Decide on Your Financing Options
There are different financing options you can choose from, and repayment terms include a 15-year or 30-year mortgage. Therefore, determine which is best for your financial situation, whether it is adjustable or fixed, etc., when taking a home loan.
The Larger Your Down Payment, the Better for You
Unquestionably, the more money you put down, the more appealing it is to the lender.
The amount of the down payment will depend on the type of mortgage and the lender. Usually, for conventional mortgages, a down payment of at least 3% of the home’s purchase price is required. But again, to avoid PMI, or Private Mortgage Insurance, you’ll have to put at least 20% down.
Moreover, a larger down payment will lower your loan-to-value (LTV) ratio, which is appealing to most lenders.
Getting Organized with All Your Documents
During the pre-approval phase, it is best to gather the documents needed for your mortgage application. All lenders and lending institutions require proper documentation as part of the mortgage approval process. Preparing in advance will reduce a lot of stress when you find your dream home and actually approach lenders.
1. Income Verification
Verifying your income by lenders is an extremely important step since it will prove whether you can actually support your mortgage payment. You will be required to show your tax returns for the last two years, as well as recent W-2 forms or pay stubs. If you’re self-employed, you’ll need to verify your income with 1099s or profit and loss statements from the past couple of years. Other than that, some citizens receive income from alimony or child support. They will be expected to provide court orders, bank statements, and legal documentation that this type of income is a continuing income.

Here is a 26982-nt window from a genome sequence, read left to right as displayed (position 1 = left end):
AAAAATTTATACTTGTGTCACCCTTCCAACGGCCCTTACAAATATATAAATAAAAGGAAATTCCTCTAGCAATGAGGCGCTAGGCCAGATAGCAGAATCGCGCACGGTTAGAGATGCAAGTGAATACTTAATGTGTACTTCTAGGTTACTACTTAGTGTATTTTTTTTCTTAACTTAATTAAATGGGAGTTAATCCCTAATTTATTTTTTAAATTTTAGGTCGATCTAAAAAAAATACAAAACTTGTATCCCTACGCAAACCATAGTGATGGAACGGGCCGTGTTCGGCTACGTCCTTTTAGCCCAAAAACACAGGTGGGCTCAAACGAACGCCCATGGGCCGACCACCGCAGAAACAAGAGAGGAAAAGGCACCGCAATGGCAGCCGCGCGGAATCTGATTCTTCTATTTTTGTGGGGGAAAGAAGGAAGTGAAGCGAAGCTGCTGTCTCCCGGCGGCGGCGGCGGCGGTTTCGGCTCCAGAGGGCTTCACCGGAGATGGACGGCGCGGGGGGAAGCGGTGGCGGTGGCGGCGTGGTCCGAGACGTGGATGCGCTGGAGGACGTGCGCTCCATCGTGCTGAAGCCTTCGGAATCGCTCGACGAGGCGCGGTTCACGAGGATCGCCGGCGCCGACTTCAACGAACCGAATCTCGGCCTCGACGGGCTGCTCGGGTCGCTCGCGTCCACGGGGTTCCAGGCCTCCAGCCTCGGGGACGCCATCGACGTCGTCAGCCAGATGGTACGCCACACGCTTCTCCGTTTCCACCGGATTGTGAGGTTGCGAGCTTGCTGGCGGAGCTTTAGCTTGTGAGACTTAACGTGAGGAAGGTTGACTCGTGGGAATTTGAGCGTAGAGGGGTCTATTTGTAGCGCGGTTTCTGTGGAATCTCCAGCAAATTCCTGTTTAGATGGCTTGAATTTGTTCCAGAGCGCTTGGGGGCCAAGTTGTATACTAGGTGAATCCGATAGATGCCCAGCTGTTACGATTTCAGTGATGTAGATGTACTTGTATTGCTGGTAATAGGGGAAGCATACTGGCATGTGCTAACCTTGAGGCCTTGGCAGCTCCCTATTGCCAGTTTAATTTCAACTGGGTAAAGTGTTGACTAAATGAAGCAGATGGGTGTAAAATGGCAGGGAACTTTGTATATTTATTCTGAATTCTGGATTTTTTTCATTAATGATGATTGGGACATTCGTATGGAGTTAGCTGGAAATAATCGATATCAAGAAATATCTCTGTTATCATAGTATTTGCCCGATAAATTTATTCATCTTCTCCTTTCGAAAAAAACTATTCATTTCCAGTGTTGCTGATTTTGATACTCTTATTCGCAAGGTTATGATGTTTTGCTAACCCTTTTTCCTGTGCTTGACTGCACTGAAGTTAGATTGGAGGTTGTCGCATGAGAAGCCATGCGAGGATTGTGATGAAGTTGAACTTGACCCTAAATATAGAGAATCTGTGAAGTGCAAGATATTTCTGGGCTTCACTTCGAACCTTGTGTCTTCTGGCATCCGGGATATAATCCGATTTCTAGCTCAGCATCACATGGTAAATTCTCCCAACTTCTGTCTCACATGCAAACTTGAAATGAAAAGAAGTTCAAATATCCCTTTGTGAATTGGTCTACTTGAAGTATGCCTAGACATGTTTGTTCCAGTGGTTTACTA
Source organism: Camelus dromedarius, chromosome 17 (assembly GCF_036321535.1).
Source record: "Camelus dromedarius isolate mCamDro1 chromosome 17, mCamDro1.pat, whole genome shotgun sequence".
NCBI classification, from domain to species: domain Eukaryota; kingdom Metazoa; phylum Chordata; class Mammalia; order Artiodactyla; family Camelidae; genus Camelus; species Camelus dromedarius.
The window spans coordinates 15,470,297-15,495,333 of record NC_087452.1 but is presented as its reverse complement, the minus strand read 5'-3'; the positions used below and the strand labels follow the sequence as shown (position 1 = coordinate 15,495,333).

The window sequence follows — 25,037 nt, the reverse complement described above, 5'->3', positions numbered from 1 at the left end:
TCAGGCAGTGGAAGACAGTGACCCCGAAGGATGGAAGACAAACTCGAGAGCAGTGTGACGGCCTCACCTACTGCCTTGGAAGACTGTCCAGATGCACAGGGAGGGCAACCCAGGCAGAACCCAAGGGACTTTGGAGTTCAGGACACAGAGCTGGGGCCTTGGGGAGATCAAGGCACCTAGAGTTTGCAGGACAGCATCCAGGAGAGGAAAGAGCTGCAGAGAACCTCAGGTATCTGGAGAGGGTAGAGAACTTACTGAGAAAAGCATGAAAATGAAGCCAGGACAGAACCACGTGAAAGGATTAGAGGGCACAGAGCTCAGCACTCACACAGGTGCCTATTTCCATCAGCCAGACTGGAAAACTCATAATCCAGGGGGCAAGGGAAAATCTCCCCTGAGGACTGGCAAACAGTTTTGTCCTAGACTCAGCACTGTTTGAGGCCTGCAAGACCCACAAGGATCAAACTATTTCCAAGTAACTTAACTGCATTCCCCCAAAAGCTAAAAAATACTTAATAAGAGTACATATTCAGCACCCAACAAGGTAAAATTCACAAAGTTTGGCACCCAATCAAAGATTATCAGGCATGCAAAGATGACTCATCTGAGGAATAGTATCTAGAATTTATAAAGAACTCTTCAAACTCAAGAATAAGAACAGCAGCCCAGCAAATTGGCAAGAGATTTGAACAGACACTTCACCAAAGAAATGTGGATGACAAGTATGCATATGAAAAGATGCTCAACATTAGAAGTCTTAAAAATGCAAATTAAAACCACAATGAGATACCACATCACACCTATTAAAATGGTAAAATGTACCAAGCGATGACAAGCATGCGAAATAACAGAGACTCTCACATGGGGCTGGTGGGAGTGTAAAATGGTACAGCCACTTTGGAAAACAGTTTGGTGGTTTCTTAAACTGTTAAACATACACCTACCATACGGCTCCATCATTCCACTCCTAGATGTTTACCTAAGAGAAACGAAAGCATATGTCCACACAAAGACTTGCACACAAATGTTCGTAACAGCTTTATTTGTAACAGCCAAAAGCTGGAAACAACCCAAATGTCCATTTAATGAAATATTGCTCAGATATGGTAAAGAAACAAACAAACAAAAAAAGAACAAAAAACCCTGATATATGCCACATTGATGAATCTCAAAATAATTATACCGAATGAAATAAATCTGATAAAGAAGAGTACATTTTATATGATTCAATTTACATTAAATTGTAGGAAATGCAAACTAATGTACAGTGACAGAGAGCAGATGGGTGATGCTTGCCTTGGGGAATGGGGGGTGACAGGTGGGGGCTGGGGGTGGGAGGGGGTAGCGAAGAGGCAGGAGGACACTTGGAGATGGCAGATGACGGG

2. Proof of Assets
Assets, especially additional assets, are a great advantage for getting your mortgage approved quickly. You need to provide proof of your assets, like bank statements for checking and savings accounts, retirement accounts, and other brokerage accounts from the past 60 days.
3. List of Labilities
Just showing proof of assets is not enough. Showing liabilities is equally necessary, and lenders may ask you to provide documentation related to outstanding debts, such as credit card balances, student loans, or any other ongoing home loan.
4. Additional Paperwork
There may be some additional paperwork, but that depends from lender to lender. For example, if you live in a rented house or apartment, your lender may want to see proof that you pay your rent on time. Moreover, some lenders may even wish to see proof of documentation of any sale for which you received cash; (such as a copy of the title transfer if you sold a car), etc.
At Vilt Law, P.C., we treat each customer as an individual and give each the same priority. We use “common sense” to help you obtain the best mortgage possible.
Our professional team is honored to help its clients. Please contact us today to set up a free consultation